How do I calculate the entropy of a password selected as described?

Choose 4 distinct words randomly from a list of 2000 words. Words can contain special-character substitutions. For example, the following substitutions may be used:

 Sub = {a; 0; i; e; /a; 8}
 Letter a -> @; Letter o -> 0; Letter i -> {1; !} Letter e -> 9;
 Letter a -> 6; Letter 8 -> &

Assume, uniform selection of alternatives:

ex: i is mapped to {i; 1; !} with the same probability.

Assume 90% of words have 1 of the letters in Sub, and 50% of them have 2 letters in Sub.

I know that since we're selecting 4 words from a list of 2000, then entropy in general must be 2000x2000x2000x2000, which expressed in bits would be around 44bits, since each word contributes about 11 bits (2^11 = 2000). Now I don't know how to attribute the fact that these words may contain special symbols. Please help. Thanks

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    $\begingroup$ There was a question about this kind of password on Information Security: Short complex password, or long dictionary passphrase? $\endgroup$ Oct 13, 2016 at 8:09
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    $\begingroup$ You can't tell without knowing the distribution of the number of possible replacements. If the number of substitutes for each letter in sub was fixed, one could easily compute the entropy using conditional entropy and the law of total expectation, but the information given is currently incomplete: For example, with words = {a, b} and sub = {a -> {1, 2, 3}} the entropy is $1+\log_23\approx 2.6$ bits, but with words = {a, b} and sub = {a -> {1, 2}} it is only $3/2=1.5$ bits. $\endgroup$
    – yyyyyyy
    Oct 13, 2016 at 12:37
  • $\begingroup$ Is the process that you that you first pick 4 words at random from the list of 2000 words and then do the substitutions (picking the substitutions uniformly at random as well)? If so this is equivalent to just computing the list of all possible words including those derived from substitutions and then picking 4 random words from that list. I.e., you just need to compute the size of that list in order to get your answer. $\endgroup$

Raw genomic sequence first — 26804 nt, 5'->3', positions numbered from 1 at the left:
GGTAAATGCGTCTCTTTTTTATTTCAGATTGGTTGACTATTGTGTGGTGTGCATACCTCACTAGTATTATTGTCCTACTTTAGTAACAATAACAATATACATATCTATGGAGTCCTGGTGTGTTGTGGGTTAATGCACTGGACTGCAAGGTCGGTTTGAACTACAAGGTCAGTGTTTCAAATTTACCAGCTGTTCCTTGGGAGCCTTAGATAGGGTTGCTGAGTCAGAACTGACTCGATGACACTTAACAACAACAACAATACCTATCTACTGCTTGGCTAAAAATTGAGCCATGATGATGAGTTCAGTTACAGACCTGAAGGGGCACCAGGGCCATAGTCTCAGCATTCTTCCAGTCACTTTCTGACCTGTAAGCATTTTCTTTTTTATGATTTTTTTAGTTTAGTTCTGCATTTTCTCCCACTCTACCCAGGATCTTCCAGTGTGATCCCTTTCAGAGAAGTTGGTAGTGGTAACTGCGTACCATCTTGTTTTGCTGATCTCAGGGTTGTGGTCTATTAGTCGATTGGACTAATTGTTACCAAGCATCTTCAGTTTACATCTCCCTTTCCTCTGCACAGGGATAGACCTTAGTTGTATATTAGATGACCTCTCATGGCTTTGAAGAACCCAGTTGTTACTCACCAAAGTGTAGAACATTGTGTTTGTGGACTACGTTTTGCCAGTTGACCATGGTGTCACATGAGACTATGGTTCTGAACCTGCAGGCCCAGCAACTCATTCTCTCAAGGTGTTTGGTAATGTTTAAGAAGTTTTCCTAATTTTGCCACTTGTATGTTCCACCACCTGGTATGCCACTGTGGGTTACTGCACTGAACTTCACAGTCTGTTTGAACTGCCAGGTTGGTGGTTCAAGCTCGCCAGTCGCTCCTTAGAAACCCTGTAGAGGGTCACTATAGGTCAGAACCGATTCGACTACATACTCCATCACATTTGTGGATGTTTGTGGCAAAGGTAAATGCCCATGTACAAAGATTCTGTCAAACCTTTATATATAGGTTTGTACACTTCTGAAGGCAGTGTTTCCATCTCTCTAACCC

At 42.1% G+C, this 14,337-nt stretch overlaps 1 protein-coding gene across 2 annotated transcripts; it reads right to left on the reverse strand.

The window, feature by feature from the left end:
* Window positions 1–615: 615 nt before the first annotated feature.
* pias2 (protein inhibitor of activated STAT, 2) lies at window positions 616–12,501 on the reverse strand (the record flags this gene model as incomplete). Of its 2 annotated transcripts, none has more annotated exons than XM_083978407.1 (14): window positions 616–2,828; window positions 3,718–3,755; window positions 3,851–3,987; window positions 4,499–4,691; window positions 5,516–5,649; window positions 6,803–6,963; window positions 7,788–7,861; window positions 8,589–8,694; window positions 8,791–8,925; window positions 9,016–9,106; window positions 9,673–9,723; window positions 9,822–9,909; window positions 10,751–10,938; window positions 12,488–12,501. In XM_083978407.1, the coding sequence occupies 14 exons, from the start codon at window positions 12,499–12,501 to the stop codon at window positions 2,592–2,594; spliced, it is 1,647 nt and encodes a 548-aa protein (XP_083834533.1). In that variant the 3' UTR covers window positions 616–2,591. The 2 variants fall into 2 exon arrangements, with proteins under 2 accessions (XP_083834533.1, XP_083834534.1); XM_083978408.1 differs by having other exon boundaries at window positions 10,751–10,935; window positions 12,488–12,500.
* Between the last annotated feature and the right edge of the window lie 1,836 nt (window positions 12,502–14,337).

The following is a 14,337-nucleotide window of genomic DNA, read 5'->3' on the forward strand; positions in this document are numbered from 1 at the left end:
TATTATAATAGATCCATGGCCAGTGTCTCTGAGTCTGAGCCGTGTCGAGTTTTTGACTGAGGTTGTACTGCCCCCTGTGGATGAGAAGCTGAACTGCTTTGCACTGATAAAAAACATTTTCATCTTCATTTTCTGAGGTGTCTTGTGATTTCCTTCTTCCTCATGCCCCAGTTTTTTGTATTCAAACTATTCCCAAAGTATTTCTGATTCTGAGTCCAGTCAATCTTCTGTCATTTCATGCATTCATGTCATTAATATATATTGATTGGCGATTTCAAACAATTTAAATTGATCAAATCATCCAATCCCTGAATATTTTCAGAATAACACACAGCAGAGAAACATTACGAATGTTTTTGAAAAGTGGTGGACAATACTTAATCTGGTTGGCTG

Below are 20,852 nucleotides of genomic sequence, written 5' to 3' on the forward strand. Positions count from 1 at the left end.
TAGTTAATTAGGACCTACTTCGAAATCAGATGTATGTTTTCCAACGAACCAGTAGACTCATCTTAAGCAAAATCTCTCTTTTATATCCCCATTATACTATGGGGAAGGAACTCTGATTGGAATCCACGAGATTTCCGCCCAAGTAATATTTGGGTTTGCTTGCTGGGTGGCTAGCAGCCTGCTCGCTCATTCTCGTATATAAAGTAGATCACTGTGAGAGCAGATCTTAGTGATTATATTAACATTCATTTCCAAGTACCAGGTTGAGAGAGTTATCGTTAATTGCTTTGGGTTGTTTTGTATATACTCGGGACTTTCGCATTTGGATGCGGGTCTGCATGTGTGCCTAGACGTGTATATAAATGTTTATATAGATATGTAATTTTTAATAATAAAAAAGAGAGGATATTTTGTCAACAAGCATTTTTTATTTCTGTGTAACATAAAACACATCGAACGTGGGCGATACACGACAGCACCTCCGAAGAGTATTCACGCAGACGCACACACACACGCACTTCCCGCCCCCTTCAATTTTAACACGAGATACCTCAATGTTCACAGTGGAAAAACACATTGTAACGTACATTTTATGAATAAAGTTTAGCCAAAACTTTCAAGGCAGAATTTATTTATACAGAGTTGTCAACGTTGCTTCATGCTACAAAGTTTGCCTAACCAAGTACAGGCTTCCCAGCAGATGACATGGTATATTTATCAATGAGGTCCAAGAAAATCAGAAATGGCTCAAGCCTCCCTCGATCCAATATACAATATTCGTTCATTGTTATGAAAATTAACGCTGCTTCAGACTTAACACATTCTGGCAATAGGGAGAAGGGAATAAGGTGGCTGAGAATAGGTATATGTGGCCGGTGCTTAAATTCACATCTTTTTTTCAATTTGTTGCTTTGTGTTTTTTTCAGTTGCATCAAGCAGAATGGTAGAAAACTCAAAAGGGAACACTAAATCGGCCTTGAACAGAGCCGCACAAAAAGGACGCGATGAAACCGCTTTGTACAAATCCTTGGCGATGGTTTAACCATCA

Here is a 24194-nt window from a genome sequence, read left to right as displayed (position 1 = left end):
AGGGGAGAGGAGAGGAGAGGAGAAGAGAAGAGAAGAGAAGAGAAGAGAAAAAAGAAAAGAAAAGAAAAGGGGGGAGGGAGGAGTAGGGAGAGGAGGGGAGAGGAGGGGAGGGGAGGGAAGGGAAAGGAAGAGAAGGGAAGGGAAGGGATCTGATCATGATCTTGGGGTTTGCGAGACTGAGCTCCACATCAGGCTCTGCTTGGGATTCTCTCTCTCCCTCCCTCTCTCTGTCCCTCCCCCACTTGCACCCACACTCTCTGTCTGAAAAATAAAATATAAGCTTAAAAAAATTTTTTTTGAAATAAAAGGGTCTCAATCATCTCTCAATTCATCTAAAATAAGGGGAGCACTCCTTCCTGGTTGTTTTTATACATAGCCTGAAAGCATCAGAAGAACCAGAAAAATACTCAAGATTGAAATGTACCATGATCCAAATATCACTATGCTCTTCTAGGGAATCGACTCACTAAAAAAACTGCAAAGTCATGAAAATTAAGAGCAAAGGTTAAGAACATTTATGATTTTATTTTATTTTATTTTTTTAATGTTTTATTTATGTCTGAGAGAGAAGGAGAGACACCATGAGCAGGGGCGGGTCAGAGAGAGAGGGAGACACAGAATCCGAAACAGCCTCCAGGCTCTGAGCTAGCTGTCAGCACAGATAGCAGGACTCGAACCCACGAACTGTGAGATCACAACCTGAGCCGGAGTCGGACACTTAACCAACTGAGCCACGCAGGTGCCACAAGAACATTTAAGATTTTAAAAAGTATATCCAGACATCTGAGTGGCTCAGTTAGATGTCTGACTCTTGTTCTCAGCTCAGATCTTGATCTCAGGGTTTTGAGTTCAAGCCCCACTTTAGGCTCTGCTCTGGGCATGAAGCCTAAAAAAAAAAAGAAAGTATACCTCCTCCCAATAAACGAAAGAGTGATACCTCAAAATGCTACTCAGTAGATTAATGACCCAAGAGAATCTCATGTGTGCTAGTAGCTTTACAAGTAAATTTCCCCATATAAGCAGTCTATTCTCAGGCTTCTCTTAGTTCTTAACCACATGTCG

– Guut Boy
    Oct 13, 2016 at 20:44
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    $\begingroup$ @GuutBoy It's not equivalent: Not all choices from that list including substitutions are equally likely. Take my second example: The final list of words is {1, 2, b}, but b is twice as probable as 1 or 2. Thus, the distribution of the outcome is not uniformly random, and therefore computing the entropy is more complicated than just taking $\log_2$ of the cardinality. $\endgroup$
    – yyyyyyy
    Oct 14, 2016 at 0:09
  • $\begingroup$ @yyyyyyy my mistake, you are completely right. However, the method of simply picking words randomly from a list expanded with all possible substitutions should give a higher entropy then. So might be worth considering. $\endgroup$
    – Guut Boy
    Oct 14, 2016 at 2:16

1 Answer 1


If you have a rule such as "substitute 5 random letters with a fixed symbol" a direct calculation might be possible if you know average word length.

If you can't enumerate all the symbol substitutions into each word via a rule, it will be difficult to calculate directly.

A reasonable way estimate entropy when you can't calculate it is to use data compression. Write a script to output 1 million passwords generated using your method to a text file. Then compress with a high compression, slow algorithm such as LZMA on maximum settings. Perhaps use the 7-zip utility and try all of its available algorithms, picking the smallest result. The size of the resulting file in bits divided by the number of passwords in it should be pretty close to the entropy per password in bits.


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